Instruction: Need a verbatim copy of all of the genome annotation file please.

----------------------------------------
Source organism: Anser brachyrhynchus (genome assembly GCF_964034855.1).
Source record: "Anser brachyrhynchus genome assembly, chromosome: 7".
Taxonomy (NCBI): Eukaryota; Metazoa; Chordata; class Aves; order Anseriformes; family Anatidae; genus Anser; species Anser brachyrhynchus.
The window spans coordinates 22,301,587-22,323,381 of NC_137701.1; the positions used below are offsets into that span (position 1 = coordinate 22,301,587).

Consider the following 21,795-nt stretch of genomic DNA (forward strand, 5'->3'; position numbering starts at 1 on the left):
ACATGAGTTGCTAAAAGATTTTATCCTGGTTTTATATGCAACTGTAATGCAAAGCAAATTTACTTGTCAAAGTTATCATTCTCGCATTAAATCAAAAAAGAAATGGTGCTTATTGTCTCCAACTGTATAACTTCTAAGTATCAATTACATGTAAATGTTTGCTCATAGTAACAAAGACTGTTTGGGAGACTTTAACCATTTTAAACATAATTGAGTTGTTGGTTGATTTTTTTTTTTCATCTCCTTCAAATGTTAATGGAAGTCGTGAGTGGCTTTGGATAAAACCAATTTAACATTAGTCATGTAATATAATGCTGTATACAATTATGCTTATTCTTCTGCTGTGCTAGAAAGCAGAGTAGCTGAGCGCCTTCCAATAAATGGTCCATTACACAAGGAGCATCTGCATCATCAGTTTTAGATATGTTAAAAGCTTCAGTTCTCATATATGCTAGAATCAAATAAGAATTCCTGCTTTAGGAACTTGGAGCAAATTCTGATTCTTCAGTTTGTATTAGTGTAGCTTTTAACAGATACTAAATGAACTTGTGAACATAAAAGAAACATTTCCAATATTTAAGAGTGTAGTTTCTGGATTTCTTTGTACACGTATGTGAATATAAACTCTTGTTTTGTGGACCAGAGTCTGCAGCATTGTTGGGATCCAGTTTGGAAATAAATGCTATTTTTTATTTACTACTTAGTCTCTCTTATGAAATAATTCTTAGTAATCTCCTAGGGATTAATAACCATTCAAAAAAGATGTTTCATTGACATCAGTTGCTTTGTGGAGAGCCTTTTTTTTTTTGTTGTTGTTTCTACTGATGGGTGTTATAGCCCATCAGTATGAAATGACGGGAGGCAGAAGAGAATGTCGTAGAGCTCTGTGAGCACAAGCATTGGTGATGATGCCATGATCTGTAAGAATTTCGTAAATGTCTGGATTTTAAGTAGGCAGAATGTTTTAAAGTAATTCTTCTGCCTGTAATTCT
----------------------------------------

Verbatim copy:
Source organism: Anser brachyrhynchus (genome assembly GCF_964034855.1).
Source record: "Anser brachyrhynchus genome assembly, chromosome: 7".
Taxonomy (NCBI): Eukaryota; Metazoa; Chordata; class Aves; order Anseriformes; family Anatidae; genus Anser; species Anser brachyrhynchus.
The window spans coordinates 22,301,587-22,323,381 of NC_137701.1; the positions used below are offsets into that span (position 1 = coordinate 22,301,587).

Consider the following 21,795-nt stretch of genomic DNA (forward strand, 5'->3'; position numbering starts at 1 on the left):
ACATGAGTTGCTAAAAGATTTTATCCTGGTTTTATATGCAACTGTAATGCAAAGCAAATTTACTTGTCAAAGTTATCATTCTCGCATTAAATCAAAAAAGAAATGGTGCTTATTGTCTCCAACTGTATAACTTCTAAGTATCAATTACATGTAAATGTTTGCTCATAGTAACAAAGACTGTTTGGGAGACTTTAACCATTTTAAACATAATTGAGTTGTTGGTTGATTTTTTTTTTTCATCTCCTTCAAATGTTAATGGAAGTCGTGAGTGGCTTTGGATAAAACCAATTTAACATTAGTCATGTAATATAATGCTGTATACAATTATGCTTATTCTTCTGCTGTGCTAGAAAGCAGAGTAGCTGAGCGCCTTCCAATAAATGGTCCATTACACAAGGAGCATCTGCATCATCAGTTTTAGATATGTTAAAAGCTTCAGTTCTCATATATGCTAGAATCAAATAAGAATTCCTGCTTTAGGAACTTGGAGCAAATTCTGATTCTTCAGTTTGTATTAGTGTAGCTTTTAACAGATACTAAATGAACTTGTGAACATAAAAGAAACATTTCCAATATTTAAGAGTGTAGTTTCTGGATTTCTTTGTACACGTATGTGAATATAAACTCTTGTTTTGTGGACCAGAGTCTGCAGCATTGTTGGGATCCAGTTTGGAAATAAATGCTATTTTTTATTTACTACTTAGTCTCTCTTATGAAATAATTCTTAGTAATCTCCTAGGGATTAATAACCATTCAAAAAAGATGTTTCATTGACATCAGTTGCTTTGTGGAGAGCCTTTTTTTTTTTGTTGTTGTTTCTACTGATGGGTGTTATAGCCCATCAGTATGAAATGACGGGAGGCAGAAGAGAATGTCGTAGAGCTCTGTGAGCACAAGCATTGGTGATGATGCCATGATCTGTAAGAATTTCGTAAATGTCTGGATTTTAAGTAGGCAGAATGTTTTAAAGTAATTCTTCTGCCTGTAATTCT